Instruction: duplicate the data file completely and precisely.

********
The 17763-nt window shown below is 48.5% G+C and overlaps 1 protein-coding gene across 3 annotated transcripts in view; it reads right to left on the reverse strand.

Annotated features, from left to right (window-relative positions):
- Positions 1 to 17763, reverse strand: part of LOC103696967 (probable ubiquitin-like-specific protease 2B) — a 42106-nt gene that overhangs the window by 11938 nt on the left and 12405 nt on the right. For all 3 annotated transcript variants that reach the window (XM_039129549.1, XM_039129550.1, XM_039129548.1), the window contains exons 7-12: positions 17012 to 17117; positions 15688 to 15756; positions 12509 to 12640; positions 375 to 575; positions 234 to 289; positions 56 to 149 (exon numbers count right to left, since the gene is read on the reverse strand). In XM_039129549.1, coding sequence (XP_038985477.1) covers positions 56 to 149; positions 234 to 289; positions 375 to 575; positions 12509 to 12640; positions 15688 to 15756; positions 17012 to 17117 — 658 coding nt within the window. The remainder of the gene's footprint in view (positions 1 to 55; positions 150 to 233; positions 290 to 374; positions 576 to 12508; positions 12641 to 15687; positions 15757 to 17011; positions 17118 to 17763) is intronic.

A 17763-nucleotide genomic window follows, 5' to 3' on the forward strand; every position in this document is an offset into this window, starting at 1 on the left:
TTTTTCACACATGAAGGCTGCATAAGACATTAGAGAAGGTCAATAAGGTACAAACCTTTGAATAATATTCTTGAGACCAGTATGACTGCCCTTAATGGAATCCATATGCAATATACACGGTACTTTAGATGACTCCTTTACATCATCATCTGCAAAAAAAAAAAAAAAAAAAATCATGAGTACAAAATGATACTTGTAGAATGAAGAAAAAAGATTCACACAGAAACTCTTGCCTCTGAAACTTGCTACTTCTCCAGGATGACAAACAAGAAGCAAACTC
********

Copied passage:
The 17763-nt window shown below is 48.5% G+C and overlaps 1 protein-coding gene across 3 annotated transcripts in view; it reads right to left on the reverse strand.

Annotated features, from left to right (window-relative positions):
- Positions 1 to 17763, reverse strand: part of LOC103696967 (probable ubiquitin-like-specific protease 2B) — a 42106-nt gene that overhangs the window by 11938 nt on the left and 12405 nt on the right. For all 3 annotated transcript variants that reach the window (XM_039129549.1, XM_039129550.1, XM_039129548.1), the window contains exons 7-12: positions 17012 to 17117; positions 15688 to 15756; positions 12509 to 12640; positions 375 to 575; positions 234 to 289; positions 56 to 149 (exon numbers count right to left, since the gene is read on the reverse strand). In XM_039129549.1, coding sequence (XP_038985477.1) covers positions 56 to 149; positions 234 to 289; positions 375 to 575; positions 12509 to 12640; positions 15688 to 15756; positions 17012 to 17117 — 658 coding nt within the window. The remainder of the gene's footprint in view (positions 1 to 55; positions 150 to 233; positions 290 to 374; positions 576 to 12508; positions 12641 to 15687; positions 15757 to 17011; positions 17118 to 17763) is intronic.

A 17763-nucleotide genomic window follows, 5' to 3' on the forward strand; every position in this document is an offset into this window, starting at 1 on the left:
TTTTTCACACATGAAGGCTGCATAAGACATTAGAGAAGGTCAATAAGGTACAAACCTTTGAATAATATTCTTGAGACCAGTATGACTGCCCTTAATGGAATCCATATGCAATATACACGGTACTTTAGATGACTCCTTTACATCATCATCTGCAAAAAAAAAAAAAAAAAAAATCATGAGTACAAAATGATACTTGTAGAATGAAGAAAAAAGATTCACACAGAAACTCTTGCCTCTGAAACTTGCTACTTCTCCAGGATGACAAACAAGAAGCAAACTC